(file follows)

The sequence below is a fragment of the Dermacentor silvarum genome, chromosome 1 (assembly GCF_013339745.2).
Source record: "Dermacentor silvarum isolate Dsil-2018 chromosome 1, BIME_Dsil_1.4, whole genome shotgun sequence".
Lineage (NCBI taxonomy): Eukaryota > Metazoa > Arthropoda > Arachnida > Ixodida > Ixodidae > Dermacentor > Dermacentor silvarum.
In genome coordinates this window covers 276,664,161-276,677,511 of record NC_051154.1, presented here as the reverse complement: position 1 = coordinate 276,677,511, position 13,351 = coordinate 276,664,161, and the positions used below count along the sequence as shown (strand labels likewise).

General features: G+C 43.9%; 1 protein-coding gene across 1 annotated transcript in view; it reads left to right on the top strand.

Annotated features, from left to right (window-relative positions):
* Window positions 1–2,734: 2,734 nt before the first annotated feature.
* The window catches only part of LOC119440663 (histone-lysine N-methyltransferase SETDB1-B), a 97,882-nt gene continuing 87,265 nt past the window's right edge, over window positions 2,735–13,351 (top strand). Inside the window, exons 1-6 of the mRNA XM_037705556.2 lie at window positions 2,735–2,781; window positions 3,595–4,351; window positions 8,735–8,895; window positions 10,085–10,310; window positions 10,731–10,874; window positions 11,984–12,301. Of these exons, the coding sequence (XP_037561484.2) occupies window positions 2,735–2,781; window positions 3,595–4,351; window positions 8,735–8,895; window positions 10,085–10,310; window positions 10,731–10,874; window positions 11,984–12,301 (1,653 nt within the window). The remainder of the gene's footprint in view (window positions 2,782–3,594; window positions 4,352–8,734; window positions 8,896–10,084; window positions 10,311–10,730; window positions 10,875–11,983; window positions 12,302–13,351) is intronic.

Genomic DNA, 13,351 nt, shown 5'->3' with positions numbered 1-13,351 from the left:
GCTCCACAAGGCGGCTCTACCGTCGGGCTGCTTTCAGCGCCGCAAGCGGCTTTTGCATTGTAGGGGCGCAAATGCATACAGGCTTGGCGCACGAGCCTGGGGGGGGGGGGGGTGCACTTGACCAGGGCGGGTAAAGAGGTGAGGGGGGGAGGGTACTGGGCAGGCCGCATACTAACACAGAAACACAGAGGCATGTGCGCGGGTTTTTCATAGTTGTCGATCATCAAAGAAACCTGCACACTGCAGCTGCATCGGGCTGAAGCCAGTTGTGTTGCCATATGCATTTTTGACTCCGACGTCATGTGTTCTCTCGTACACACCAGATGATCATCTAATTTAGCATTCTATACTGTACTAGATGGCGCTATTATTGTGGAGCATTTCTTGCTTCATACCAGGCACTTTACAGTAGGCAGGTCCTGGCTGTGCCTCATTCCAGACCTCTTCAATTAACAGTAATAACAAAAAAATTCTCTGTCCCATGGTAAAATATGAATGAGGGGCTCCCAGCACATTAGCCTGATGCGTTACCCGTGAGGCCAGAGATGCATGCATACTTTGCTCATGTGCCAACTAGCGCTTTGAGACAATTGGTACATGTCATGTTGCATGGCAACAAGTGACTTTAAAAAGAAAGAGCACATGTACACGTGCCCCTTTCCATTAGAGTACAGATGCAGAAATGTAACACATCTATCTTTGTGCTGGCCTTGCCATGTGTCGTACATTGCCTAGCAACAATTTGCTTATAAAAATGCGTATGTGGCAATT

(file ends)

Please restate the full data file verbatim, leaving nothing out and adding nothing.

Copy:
The sequence below is a fragment of the Dermacentor silvarum genome, chromosome 1 (assembly GCF_013339745.2).
Source record: "Dermacentor silvarum isolate Dsil-2018 chromosome 1, BIME_Dsil_1.4, whole genome shotgun sequence".
Lineage (NCBI taxonomy): Eukaryota > Metazoa > Arthropoda > Arachnida > Ixodida > Ixodidae > Dermacentor > Dermacentor silvarum.
In genome coordinates this window covers 276,664,161-276,677,511 of record NC_051154.1, presented here as the reverse complement: position 1 = coordinate 276,677,511, position 13,351 = coordinate 276,664,161, and the positions used below count along the sequence as shown (strand labels likewise).

General features: G+C 43.9%; 1 protein-coding gene across 1 annotated transcript in view; it reads left to right on the top strand.

Annotated features, from left to right (window-relative positions):
* Window positions 1–2,734: 2,734 nt before the first annotated feature.
* The window catches only part of LOC119440663 (histone-lysine N-methyltransferase SETDB1-B), a 97,882-nt gene continuing 87,265 nt past the window's right edge, over window positions 2,735–13,351 (top strand). Inside the window, exons 1-6 of the mRNA XM_037705556.2 lie at window positions 2,735–2,781; window positions 3,595–4,351; window positions 8,735–8,895; window positions 10,085–10,310; window positions 10,731–10,874; window positions 11,984–12,301. Of these exons, the coding sequence (XP_037561484.2) occupies window positions 2,735–2,781; window positions 3,595–4,351; window positions 8,735–8,895; window positions 10,085–10,310; window positions 10,731–10,874; window positions 11,984–12,301 (1,653 nt within the window). The remainder of the gene's footprint in view (window positions 2,782–3,594; window positions 4,352–8,734; window positions 8,896–10,084; window positions 10,311–10,730; window positions 10,875–11,983; window positions 12,302–13,351) is intronic.

Genomic DNA, 13,351 nt, shown 5'->3' with positions numbered 1-13,351 from the left:
GCTCCACAAGGCGGCTCTACCGTCGGGCTGCTTTCAGCGCCGCAAGCGGCTTTTGCATTGTAGGGGCGCAAATGCATACAGGCTTGGCGCACGAGCCTGGGGGGGGGGGGGGTGCACTTGACCAGGGCGGGTAAAGAGGTGAGGGGGGGAGGGTACTGGGCAGGCCGCATACTAACACAGAAACACAGAGGCATGTGCGCGGGTTTTTCATAGTTGTCGATCATCAAAGAAACCTGCACACTGCAGCTGCATCGGGCTGAAGCCAGTTGTGTTGCCATATGCATTTTTGACTCCGACGTCATGTGTTCTCTCGTACACACCAGATGATCATCTAATTTAGCATTCTATACTGTACTAGATGGCGCTATTATTGTGGAGCATTTCTTGCTTCATACCAGGCACTTTACAGTAGGCAGGTCCTGGCTGTGCCTCATTCCAGACCTCTTCAATTAACAGTAATAACAAAAAAATTCTCTGTCCCATGGTAAAATATGAATGAGGGGCTCCCAGCACATTAGCCTGATGCGTTACCCGTGAGGCCAGAGATGCATGCATACTTTGCTCATGTGCCAACTAGCGCTTTGAGACAATTGGTACATGTCATGTTGCATGGCAACAAGTGACTTTAAAAAGAAAGAGCACATGTACACGTGCCCCTTTCCATTAGAGTACAGATGCAGAAATGTAACACATCTATCTTTGTGCTGGCCTTGCCATGTGTCGTACATTGCCTAGCAACAATTTGCTTATAAAAATGCGTATGTGGCAATT